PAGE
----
The views continued to impress and I stopped at one particularly enjoyable view for lunch, relaxing for a few minutes until I heard the raucous voices of the school group closing on me. I should have just let them past me earlier as they were obviously gaining on me despite my fast pace. It dawned on me, at the bottom of the last steep but short climb, that they were not faithfully following the North Downs Way and were taking short cuts on bridleways and other public footpaths. They finally caught me at the top of the downs in Gatton Park where I stopped to take a water break. Thankfully they too also decided to stop there and eat lunch. I headed out.

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Belted Galloway cattle were grazing at alongside the trail and I passed many other people on foot and on horseback. Many people were out walking or playing with their dogs and I was impressed with the amount of people who had control of the dozens of unleashed dogs that were romping around. I have seen more evidence here in the UK of better trained unleashed dogs than I have in the US. I also saw a very elusive Muntjack deer crossing the path ahead of me but it had disappeared into the undergrowth before I had the chance to pull out my phone and take a picture.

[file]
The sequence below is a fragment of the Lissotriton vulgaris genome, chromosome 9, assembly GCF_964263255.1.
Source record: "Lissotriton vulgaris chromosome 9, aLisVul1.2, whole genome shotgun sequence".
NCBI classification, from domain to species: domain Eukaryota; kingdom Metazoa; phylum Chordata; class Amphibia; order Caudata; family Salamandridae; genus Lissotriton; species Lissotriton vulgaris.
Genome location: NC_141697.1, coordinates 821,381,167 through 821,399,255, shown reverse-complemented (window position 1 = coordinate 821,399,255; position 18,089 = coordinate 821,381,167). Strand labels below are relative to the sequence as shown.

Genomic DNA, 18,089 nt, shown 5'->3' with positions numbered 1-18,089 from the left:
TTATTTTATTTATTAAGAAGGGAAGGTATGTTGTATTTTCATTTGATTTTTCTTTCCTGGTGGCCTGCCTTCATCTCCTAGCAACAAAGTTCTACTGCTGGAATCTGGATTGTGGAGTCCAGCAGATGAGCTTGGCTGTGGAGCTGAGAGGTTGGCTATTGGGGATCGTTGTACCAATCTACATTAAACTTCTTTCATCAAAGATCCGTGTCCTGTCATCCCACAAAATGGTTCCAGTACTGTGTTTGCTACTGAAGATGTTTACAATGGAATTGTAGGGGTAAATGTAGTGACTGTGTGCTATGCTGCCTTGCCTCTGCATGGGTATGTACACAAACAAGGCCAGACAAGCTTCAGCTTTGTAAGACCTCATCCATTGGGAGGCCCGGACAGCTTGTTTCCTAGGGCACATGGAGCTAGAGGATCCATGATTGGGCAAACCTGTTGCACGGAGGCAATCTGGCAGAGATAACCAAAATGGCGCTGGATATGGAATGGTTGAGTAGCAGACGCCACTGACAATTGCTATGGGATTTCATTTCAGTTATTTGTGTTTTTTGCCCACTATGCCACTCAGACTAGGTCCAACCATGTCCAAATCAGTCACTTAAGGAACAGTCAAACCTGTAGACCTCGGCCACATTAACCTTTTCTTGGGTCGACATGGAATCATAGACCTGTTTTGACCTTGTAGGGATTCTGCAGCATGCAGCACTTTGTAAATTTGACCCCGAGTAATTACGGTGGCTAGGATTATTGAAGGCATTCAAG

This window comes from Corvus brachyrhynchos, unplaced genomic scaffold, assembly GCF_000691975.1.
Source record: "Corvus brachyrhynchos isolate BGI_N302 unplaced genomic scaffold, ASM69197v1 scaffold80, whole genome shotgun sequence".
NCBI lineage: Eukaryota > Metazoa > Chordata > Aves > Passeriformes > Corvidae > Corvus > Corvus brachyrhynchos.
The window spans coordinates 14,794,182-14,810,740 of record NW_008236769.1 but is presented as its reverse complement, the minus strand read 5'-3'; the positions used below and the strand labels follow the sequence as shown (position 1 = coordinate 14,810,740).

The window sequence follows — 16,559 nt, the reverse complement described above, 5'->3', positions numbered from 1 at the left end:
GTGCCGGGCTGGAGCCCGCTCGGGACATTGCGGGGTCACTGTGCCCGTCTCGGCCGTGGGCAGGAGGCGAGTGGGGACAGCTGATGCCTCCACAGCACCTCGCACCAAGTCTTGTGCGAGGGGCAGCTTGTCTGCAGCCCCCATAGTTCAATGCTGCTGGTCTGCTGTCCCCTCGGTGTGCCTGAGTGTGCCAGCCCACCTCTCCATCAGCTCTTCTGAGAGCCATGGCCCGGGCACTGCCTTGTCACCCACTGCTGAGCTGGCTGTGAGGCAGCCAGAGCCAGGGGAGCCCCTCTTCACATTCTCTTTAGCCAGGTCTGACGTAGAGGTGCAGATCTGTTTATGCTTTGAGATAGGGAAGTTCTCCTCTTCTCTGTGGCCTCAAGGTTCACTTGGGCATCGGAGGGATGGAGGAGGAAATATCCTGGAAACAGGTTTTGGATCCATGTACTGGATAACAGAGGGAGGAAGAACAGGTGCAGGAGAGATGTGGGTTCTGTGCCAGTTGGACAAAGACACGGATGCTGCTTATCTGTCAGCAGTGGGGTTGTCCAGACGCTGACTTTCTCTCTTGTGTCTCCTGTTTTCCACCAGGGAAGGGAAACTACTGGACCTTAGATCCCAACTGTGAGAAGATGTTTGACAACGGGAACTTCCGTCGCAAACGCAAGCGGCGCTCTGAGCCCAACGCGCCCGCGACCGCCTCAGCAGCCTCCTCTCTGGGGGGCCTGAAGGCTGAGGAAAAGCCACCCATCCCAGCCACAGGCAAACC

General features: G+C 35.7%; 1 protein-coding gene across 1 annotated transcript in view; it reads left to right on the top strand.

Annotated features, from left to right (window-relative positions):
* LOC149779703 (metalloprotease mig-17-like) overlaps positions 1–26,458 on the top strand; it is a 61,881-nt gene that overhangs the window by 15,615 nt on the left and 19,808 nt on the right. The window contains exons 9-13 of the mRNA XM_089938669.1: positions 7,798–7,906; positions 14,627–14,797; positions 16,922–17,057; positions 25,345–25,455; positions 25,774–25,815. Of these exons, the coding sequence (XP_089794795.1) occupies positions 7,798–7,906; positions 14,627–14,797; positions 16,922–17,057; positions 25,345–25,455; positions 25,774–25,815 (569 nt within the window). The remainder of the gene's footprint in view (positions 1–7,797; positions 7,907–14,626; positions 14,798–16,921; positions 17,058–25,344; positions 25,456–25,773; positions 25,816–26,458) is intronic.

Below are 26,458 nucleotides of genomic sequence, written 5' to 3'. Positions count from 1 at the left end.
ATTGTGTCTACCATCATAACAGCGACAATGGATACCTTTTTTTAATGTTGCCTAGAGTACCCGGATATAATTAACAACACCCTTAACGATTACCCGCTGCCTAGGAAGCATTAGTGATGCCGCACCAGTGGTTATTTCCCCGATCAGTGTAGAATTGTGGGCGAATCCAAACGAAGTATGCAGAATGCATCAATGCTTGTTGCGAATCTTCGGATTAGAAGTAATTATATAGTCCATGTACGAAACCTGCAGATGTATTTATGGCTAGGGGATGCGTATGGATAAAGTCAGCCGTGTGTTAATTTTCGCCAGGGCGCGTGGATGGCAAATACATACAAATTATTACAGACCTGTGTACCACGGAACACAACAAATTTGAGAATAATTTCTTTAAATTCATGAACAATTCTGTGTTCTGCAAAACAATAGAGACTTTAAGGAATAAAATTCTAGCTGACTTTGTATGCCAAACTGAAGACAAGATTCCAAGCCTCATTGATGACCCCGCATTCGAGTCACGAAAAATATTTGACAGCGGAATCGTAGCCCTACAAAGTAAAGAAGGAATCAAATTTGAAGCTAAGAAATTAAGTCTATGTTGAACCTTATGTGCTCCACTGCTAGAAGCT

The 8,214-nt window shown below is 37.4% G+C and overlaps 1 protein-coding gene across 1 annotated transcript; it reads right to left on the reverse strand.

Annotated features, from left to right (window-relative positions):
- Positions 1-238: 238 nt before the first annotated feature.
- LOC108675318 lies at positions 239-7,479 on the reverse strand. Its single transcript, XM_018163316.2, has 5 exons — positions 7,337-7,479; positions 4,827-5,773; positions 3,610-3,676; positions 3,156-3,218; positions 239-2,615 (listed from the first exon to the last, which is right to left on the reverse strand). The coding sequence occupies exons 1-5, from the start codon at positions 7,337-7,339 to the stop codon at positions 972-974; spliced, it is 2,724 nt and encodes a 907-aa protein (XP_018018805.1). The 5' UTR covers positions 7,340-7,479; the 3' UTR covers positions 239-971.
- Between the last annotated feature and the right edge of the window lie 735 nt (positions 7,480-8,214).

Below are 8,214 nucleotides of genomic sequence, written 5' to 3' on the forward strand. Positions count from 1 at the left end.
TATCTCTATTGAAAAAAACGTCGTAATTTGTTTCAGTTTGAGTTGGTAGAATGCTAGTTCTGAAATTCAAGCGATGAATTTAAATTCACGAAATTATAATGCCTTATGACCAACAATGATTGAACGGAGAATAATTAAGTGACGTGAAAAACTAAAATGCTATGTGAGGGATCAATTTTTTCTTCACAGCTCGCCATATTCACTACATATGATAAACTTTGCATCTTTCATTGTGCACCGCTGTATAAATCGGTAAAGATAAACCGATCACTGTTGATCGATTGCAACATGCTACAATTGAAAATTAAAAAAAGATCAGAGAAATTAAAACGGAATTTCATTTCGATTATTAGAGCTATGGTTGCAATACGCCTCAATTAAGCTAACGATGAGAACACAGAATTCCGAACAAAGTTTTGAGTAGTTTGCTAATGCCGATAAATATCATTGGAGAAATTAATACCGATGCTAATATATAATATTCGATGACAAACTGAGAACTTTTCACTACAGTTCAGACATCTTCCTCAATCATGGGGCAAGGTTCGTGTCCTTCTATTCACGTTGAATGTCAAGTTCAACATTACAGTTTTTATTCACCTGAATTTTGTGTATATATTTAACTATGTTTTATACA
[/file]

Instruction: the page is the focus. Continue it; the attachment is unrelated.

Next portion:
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I passed Reigate Fort, an old WW2 fort that had housed troops and ammunition. From the fort the path headed gradually down the hill and through the grounds of a boarding school, a golf club and a small cricket ground before finally finishing at the town of Merstham. A quick stop at the pub for a very expensive beer in the beer garden provided a time killer before the train back to Horsham arrived at the station, two minutes away.


 

Thursday: Hiking the North Downs Way, Part 2

Westhumble to Gosham